They’re so gripping that we’ll go without sleep just to see a  little bit more.

Some stories bring us laughter and sometimes they bring us tears….

but isn’t that what a great story does?

Makes you feel?

Stories that are so powerful….

they really are with us forever.”

Robert McKee also has some theories on what constitutes ‘story’:

Story is about eternal, universal forms, not formulas.

Story is about archetypes, not stereotypes.

Story is about thoroughness, not shortcuts.

Story is about mastering the art, not secondguessing the marketplace.

Story is about respect, not disdain, for the audience.

Story is about originality, not duplication.

These are all valid and important points, not only in storytelling, but specifically in transmedia storytelling too, and by extending story over timelines and platforms we can only hope that we can begin to create stories that make people ‘feel’, that are so good that our audiences wish they’d never end (what a dream! to be able to write like that!).

Transmedia storytelling has been dubbed ‘fiction without barriers‘ and ‘limitless storytelling’ which I think is a little exaggerated (at least from a strategic planning, scale and scope perspective) – but from an engaged, lean-forward audience I can see how it might appear that way.

On the run-up to my Transmedia Development Workshop at Digital Book World (in two weeks time) I’ll be building on these concepts and theories of ‘story’, and other issues through a series of mini posts, here at storycentralDIGITAL so stay tuned.


14 days to go….


Cultural perspectives – getting it right isn’t just about niche

This post is really a space to show some images that I wanted to share in response to an interesting post by Simon Pulman at

Simon had raised a thought-provoking issue about cultural perspectives and localization to which I’d responded, but wanted to show some examples of a fabulous (and equally thought-provoking) ad campaign that HSBC bank have been running for a couple of years now.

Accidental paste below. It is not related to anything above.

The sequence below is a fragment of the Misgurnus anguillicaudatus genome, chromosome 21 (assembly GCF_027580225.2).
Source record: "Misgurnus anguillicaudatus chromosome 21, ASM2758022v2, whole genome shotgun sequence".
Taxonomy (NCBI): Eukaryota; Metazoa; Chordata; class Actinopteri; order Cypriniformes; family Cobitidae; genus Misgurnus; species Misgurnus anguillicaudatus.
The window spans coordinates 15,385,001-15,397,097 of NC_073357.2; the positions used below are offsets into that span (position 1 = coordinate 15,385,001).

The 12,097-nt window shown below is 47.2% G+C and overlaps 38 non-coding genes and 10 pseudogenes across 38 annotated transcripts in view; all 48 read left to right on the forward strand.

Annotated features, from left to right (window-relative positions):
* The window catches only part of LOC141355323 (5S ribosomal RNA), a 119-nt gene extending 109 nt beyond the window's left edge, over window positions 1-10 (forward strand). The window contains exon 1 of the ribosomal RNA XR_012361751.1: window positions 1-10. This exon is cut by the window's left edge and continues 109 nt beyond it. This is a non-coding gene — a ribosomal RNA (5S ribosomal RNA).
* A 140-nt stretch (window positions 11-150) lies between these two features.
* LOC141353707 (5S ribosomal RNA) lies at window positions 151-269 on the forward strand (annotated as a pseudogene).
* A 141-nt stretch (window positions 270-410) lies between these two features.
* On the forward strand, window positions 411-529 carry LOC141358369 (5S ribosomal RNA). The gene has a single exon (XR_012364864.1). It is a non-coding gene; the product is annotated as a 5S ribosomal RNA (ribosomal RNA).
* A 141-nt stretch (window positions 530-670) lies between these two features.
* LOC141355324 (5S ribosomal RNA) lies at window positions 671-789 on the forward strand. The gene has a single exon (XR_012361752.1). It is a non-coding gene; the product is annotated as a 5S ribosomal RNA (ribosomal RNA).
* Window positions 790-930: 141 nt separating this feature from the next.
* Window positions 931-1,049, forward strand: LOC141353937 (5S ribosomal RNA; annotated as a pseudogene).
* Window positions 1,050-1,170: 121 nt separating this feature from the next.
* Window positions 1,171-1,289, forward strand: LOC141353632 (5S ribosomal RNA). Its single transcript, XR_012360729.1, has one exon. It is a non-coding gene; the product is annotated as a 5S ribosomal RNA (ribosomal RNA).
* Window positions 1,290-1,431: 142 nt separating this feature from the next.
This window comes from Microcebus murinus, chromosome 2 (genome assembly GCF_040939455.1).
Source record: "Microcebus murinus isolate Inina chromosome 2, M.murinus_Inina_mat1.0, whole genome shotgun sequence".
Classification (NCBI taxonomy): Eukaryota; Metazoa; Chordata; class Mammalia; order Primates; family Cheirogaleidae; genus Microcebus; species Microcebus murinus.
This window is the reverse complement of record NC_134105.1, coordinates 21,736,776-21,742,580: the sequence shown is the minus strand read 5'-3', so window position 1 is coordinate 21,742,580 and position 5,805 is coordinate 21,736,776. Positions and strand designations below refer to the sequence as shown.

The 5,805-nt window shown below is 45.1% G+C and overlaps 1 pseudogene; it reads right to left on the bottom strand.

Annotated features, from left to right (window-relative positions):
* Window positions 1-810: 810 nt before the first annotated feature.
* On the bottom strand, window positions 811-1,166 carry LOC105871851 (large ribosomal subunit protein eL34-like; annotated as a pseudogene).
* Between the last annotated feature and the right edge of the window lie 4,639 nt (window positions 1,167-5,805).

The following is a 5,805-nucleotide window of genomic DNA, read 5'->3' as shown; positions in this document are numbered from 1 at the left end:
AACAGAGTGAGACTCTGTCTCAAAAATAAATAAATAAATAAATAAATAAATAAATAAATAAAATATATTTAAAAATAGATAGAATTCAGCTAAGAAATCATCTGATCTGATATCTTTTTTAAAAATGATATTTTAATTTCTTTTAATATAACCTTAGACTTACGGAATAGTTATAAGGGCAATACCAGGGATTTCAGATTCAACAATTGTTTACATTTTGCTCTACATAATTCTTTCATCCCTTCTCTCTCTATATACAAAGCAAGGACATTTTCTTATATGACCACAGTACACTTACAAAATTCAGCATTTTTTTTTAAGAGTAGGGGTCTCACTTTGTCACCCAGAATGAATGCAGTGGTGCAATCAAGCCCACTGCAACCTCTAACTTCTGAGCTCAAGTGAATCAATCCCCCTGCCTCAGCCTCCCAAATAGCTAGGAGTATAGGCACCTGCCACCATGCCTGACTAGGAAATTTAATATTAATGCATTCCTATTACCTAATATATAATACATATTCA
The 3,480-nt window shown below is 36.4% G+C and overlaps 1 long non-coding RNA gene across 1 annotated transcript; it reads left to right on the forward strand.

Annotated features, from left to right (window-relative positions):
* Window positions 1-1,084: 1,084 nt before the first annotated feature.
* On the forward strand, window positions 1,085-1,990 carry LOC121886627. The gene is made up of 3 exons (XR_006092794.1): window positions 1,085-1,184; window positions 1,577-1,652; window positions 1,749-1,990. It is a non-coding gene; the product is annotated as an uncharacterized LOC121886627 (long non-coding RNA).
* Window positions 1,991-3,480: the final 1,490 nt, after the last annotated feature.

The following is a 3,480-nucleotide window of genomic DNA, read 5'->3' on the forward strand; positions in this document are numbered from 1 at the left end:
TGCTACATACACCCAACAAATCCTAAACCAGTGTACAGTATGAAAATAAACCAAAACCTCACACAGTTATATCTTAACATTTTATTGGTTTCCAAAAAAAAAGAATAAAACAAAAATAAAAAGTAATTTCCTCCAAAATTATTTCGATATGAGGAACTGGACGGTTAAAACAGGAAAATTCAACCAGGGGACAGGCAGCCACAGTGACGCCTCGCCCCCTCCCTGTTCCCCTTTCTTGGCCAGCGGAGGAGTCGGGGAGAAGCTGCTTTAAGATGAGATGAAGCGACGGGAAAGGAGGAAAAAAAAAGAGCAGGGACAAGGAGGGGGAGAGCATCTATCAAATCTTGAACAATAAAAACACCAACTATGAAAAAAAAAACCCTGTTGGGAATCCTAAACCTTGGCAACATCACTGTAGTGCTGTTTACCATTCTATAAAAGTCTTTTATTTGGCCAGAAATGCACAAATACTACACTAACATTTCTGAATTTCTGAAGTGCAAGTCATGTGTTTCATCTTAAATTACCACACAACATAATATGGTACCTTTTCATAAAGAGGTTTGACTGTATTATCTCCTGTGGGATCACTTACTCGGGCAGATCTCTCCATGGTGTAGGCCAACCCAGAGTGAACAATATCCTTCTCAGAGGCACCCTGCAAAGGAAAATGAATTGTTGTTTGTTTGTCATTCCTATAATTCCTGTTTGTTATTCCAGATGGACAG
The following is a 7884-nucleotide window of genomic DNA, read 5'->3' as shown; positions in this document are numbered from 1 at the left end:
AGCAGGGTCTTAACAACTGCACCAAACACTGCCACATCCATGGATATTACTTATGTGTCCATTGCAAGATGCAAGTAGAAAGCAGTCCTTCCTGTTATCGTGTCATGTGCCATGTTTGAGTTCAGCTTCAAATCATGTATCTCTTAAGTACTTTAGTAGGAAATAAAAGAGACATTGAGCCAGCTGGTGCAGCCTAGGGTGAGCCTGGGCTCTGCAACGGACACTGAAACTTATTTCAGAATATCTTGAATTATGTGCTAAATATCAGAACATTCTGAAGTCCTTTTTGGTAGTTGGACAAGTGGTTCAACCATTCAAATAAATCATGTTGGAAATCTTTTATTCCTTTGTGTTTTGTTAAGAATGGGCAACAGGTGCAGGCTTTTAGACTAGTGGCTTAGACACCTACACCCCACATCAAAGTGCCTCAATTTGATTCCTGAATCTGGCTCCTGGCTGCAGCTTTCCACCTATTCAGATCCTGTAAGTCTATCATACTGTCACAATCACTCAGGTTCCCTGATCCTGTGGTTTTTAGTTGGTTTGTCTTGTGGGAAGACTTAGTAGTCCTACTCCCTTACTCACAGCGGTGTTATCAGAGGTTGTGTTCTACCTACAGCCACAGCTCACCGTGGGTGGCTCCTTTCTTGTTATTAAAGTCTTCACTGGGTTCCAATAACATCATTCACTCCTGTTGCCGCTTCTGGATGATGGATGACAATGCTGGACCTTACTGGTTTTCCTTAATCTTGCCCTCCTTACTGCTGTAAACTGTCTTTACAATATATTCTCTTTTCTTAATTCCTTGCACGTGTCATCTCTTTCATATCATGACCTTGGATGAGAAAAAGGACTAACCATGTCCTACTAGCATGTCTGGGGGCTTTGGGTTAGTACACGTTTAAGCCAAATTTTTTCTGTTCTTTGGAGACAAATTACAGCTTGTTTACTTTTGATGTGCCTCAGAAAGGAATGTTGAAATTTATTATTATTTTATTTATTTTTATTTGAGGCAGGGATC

It hinges on cultural perspectives and how there are multiple perspectives on any given subject, so that something can be deemed culturally cool or accepted in one location or culture but then frowned upon or even offensive in another.  It’s definitely food for thought as our transmedia properties diffuse the barriers of geography, beliefs and behaviours.

This began as a response to a tweet from Simon saying, “Part of the role of #transmedia in coming years will be to raise awareness of a property among a wide audience prior to the core release” to which Jeff Gomez had replied, ““Transmedia will also widen core audience bases by offering engaging canonical content designed to appeal to different segments”.

I’d immediately interpreted the “offering of engaging canonical content to appeal to different segments” to mean that story elements told in different modes across varied platforms would appeal to different behaviours or even genres – rom com fans who love to watch movies but not necessarily read a novel, or sci fi addicts who only feel fully engaged if they’re game playing and leaning forward rather than sitting back and watching a movie…  So it was interesting to see that Simon had picked up on an interesting issue of localization.  The post is definitely worth a read as a reminder that the staples of transmedia should continue to include relevance and authenticity.